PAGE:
Top 10 Headshot Photography Tips from a professional photographer


Prep is vital for great headshots. Know the look you want, pick the right outfit and makeup, and get props and backgrounds ready. Spending time on prep will help the photographer capture your best headshots. Plus, you’ll be relaxed in front of the camera and sure of your shots.

For deliverables, offer clients an online link that can be sent via email or a secure portal.

Let’s review the prep process for headshots in detail.

Prepare the location

Prepare your photography space before shooting. Consider the direction of the light, any shadows or distractions in the background. Natural light is usually better, but if outdoors, watch out for wind and other elements. If extra lighting is needed, bring a reflector and/or diffuser for control. Neutral wall color behind the subject helps, too. Textures and materials can cast unwanted reflections, so be aware of that.

Get everything ready, so when you shoot, it looks great!

Research poses and expressions

Posing and expressions are essentials for great headshots. They should show a person’s personality and energy. To get excellent headshots, look at how others have posed their subjects. Lighting, angles, facial expressions, and posture all influence the mood of the photo. Know where a person’s features are most defined. This makes them stand out in their images.

Practice expressions ahead of time too. Research these elements to capture a person’s true essence in their portrait!

Research the client’s brand

Researching your client’s brand is a must for a successful headshot session. Understand their brand to get the best images for their company. Communicate with your client about branding strategy and the look they desire. Ask what the goal is for the end result – professional or casual?

Research other images from their website or within the photography community to get an idea of what to aim for. Suggest poses that draw attention to unique elements of the clothing. Have an accessory pouch with items like scarves or hats to add personality or change up an image. This will help maximize ROI.


Headshot photography? Yep, you’ll need the right equipment. A digital camera with manual settings, that’s best. We suggest a DSLR camera with a big sensor. Plus, good quality lenses and a tripod! Lighting equipment too. It’s important for capturing quality, pro-lookin’ headshots.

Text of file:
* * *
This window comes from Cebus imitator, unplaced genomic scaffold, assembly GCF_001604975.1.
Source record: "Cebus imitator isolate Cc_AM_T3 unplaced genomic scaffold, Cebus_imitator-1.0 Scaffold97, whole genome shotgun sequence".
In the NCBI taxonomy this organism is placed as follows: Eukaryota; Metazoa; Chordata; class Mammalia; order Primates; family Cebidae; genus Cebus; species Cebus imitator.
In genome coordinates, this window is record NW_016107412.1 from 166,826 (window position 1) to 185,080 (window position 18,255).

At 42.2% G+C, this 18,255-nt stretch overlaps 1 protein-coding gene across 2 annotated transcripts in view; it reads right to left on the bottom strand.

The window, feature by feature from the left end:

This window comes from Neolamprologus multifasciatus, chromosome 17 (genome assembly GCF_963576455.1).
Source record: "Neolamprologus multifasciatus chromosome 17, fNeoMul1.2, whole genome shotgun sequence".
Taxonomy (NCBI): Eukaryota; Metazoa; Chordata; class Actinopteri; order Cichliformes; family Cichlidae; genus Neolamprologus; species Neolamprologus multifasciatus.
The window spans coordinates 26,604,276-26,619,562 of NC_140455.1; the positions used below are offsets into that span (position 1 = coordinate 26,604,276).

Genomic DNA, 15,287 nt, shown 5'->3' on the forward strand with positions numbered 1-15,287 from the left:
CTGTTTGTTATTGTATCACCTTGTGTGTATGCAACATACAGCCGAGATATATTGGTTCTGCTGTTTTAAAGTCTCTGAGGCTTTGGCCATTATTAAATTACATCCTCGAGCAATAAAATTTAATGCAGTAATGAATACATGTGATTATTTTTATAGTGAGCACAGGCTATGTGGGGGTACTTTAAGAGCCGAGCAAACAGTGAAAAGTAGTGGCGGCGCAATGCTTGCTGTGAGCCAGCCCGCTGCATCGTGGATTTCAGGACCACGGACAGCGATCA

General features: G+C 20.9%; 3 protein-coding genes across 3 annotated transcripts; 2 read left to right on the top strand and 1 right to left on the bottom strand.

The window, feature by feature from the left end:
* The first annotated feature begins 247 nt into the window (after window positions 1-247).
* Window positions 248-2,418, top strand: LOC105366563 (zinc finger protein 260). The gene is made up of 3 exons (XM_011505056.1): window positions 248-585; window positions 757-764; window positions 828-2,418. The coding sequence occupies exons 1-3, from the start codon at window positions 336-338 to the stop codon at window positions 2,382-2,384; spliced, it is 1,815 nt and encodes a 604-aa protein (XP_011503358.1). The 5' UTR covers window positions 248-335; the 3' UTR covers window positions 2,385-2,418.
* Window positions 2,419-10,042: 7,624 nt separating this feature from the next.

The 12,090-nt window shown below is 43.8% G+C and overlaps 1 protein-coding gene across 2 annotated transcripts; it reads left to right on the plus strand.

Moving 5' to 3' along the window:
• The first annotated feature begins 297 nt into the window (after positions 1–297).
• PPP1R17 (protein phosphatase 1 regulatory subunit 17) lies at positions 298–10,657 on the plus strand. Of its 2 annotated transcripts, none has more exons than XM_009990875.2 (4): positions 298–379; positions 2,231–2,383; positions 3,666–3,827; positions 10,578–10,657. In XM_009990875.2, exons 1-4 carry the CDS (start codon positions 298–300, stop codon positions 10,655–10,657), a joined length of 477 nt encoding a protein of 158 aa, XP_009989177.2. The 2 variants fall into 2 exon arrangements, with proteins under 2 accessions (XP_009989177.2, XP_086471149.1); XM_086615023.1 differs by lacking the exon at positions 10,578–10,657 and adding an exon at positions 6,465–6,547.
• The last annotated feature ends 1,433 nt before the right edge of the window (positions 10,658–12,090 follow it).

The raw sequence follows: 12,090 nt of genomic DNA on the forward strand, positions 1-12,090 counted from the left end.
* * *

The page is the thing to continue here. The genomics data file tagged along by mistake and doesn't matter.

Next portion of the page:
Let’s dive into the details.

Choose the right camera

Headshot photography relies on the equipment you use. To get great pics, select a camera that captures high-quality images with accurate colour. There are many digital cameras available, from basic point-and-shoot to more advanced DSLR models. Research which one best suits your needs and budget.

When selecting a camera, consider image quality, shutter speed, frame rate, battery life and weight. The lens also affects results – longer lenses (e.g. prime lenses) give interesting perspectives that flatter faces and allow you to stay comfortably away from subjects. Experienced headshot photographers usually choose DSLRs or mirrorless systems. They have great lenses and precise autofocus which saves time when shooting many frames per minute.

Choose the right lens

Choosing the perfect lens is crucial for professional headshots. The correct lens will give you sharper and more accurate pictures, which is important for headshots. When picking a lens, look for one with a wide focal range, like Nikon AF-S 70-200mm VRII F4G ED or Canon EF 70-200mm f/2.8L IS II USM Lens. Both provide plenty of range and give exceptional results for headshots.

Other elements to consider when selecting a lens for headshots are size, weight and durability. You need to make sure your lens can handle everyday wear-and-tear and other conditions that may arise when shooting on location or in a studio. Also, if you take photos of multiple people or in various places or settings, select lenses with zoom capabilities to avoid having to switch lenses and wasting time while taking multiple setups or trips during a session.

Choose the right lighting

Light plays a big part in headshot photography. Selecting the right lighting can make or break your photo. Natural lighting is ideal, if you can get enough of it. It gives a softer appearance than harsh indoor lights.

If natural light isn’t available, invest in portable lights. This way, you can change angles quickly. Someone to assist is also useful. They can help adjust the lights and fan off camera!


Composition is essential for successful headshot photography! It creates a pleasing image and improves the impact of the photo. Here are 10 tips from a pro:

1. Follow general rules.

2. Balance the elements in the frame.

3. Make sure there’s a point of interest.

4. Utilize the rule of thirds.

5. Fill the frame with your subject.

6. Leave space for movement.

7. Pay attention to the background.

8. Use diagonals to create dynamic images.

9. Vary your camera angles.

10. Use lighting to frame your shot.

Consider the background

Take note of the backdrop for headshots. Photographers oft prefer a plain, white-walled background. Pick one with no loud patterns or blemishes. Consider textures such as brick walls, wooden door panels, or green foliage as part of your background.

Understand how to use color, shape, and line to draw attention to the facial features of your models. This can make the difference between good and great!

Consider the angle of the shot